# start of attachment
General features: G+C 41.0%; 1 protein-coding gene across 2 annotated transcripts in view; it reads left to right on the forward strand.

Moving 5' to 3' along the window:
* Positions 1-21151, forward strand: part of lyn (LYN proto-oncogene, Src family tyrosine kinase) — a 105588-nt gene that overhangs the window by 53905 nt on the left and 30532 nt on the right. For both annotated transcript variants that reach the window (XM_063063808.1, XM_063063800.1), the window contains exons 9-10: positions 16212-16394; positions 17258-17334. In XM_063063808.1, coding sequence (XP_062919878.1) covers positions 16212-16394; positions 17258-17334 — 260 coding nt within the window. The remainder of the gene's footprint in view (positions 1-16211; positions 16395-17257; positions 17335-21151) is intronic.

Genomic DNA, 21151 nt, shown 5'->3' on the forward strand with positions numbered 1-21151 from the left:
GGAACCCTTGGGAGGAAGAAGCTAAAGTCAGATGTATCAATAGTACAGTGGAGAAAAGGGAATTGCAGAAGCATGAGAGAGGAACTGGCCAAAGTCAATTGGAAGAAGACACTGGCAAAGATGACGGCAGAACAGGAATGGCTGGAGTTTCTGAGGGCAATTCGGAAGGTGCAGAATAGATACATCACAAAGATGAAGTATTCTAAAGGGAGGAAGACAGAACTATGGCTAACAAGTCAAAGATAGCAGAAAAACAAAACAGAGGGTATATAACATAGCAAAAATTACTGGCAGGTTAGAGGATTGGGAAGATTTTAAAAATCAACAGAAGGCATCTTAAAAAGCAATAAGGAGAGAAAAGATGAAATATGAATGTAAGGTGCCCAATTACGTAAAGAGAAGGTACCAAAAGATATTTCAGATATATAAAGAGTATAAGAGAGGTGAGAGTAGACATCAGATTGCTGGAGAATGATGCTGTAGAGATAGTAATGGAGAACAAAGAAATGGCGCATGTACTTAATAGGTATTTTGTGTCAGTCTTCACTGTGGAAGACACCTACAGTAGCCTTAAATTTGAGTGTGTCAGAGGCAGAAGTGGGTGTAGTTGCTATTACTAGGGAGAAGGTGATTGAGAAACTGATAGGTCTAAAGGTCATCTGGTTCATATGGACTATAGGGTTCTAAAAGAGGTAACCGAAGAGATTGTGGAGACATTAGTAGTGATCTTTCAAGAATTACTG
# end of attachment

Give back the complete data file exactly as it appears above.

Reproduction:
General features: G+C 41.0%; 1 protein-coding gene across 2 annotated transcripts in view; it reads left to right on the forward strand.

Moving 5' to 3' along the window:
* Positions 1-21151, forward strand: part of lyn (LYN proto-oncogene, Src family tyrosine kinase) — a 105588-nt gene that overhangs the window by 53905 nt on the left and 30532 nt on the right. For both annotated transcript variants that reach the window (XM_063063808.1, XM_063063800.1), the window contains exons 9-10: positions 16212-16394; positions 17258-17334. In XM_063063808.1, coding sequence (XP_062919878.1) covers positions 16212-16394; positions 17258-17334 — 260 coding nt within the window. The remainder of the gene's footprint in view (positions 1-16211; positions 16395-17257; positions 17335-21151) is intronic.

Genomic DNA, 21151 nt, shown 5'->3' on the forward strand with positions numbered 1-21151 from the left:
GGAACCCTTGGGAGGAAGAAGCTAAAGTCAGATGTATCAATAGTACAGTGGAGAAAAGGGAATTGCAGAAGCATGAGAGAGGAACTGGCCAAAGTCAATTGGAAGAAGACACTGGCAAAGATGACGGCAGAACAGGAATGGCTGGAGTTTCTGAGGGCAATTCGGAAGGTGCAGAATAGATACATCACAAAGATGAAGTATTCTAAAGGGAGGAAGACAGAACTATGGCTAACAAGTCAAAGATAGCAGAAAAACAAAACAGAGGGTATATAACATAGCAAAAATTACTGGCAGGTTAGAGGATTGGGAAGATTTTAAAAATCAACAGAAGGCATCTTAAAAAGCAATAAGGAGAGAAAAGATGAAATATGAATGTAAGGTGCCCAATTACGTAAAGAGAAGGTACCAAAAGATATTTCAGATATATAAAGAGTATAAGAGAGGTGAGAGTAGACATCAGATTGCTGGAGAATGATGCTGTAGAGATAGTAATGGAGAACAAAGAAATGGCGCATGTACTTAATAGGTATTTTGTGTCAGTCTTCACTGTGGAAGACACCTACAGTAGCCTTAAATTTGAGTGTGTCAGAGGCAGAAGTGGGTGTAGTTGCTATTACTAGGGAGAAGGTGATTGAGAAACTGATAGGTCTAAAGGTCATCTGGTTCATATGGACTATAGGGTTCTAAAAGAGGTAACCGAAGAGATTGTGGAGACATTAGTAGTGATCTTTCAAGAATTACTG